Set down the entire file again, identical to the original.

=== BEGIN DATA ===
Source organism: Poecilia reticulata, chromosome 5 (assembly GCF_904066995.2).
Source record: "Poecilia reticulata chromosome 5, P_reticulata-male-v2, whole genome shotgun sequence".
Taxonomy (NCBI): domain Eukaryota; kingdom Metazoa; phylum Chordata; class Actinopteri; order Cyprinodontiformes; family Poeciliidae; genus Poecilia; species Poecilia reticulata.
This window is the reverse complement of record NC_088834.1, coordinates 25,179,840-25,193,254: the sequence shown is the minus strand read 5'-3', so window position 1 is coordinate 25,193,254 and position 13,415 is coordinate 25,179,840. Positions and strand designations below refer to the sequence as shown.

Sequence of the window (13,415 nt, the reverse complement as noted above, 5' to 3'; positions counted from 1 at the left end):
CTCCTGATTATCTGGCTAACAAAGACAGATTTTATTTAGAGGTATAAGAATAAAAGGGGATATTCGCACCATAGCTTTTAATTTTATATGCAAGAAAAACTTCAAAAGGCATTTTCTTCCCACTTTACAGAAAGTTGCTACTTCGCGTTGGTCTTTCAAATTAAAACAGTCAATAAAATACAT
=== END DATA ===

Source organism: Poecilia reticulata, chromosome 5 (assembly GCF_904066995.2).
Source record: "Poecilia reticulata chromosome 5, P_reticulata-male-v2, whole genome shotgun sequence".
Taxonomy (NCBI): domain Eukaryota; kingdom Metazoa; phylum Chordata; class Actinopteri; order Cyprinodontiformes; family Poeciliidae; genus Poecilia; species Poecilia reticulata.
This window is the reverse complement of record NC_088834.1, coordinates 25,179,840-25,193,254: the sequence shown is the minus strand read 5'-3', so window position 1 is coordinate 25,193,254 and position 13,415 is coordinate 25,179,840. Positions and strand designations below refer to the sequence as shown.

Sequence of the window (13,415 nt, the reverse complement as noted above, 5' to 3'; positions counted from 1 at the left end):
CTCCTGATTATCTGGCTAACAAAGACAGATTTTATTTAGAGGTATAAGAATAAAAGGGGATATTCGCACCATAGCTTTTAATTTTATATGCAAGAAAAACTTCAAAAGGCATTTTCTTCCCACTTTACAGAAAGTTGCTACTTCGCGTTGGTCTTTCAAATTAAAACAGTCAATAAAATACAT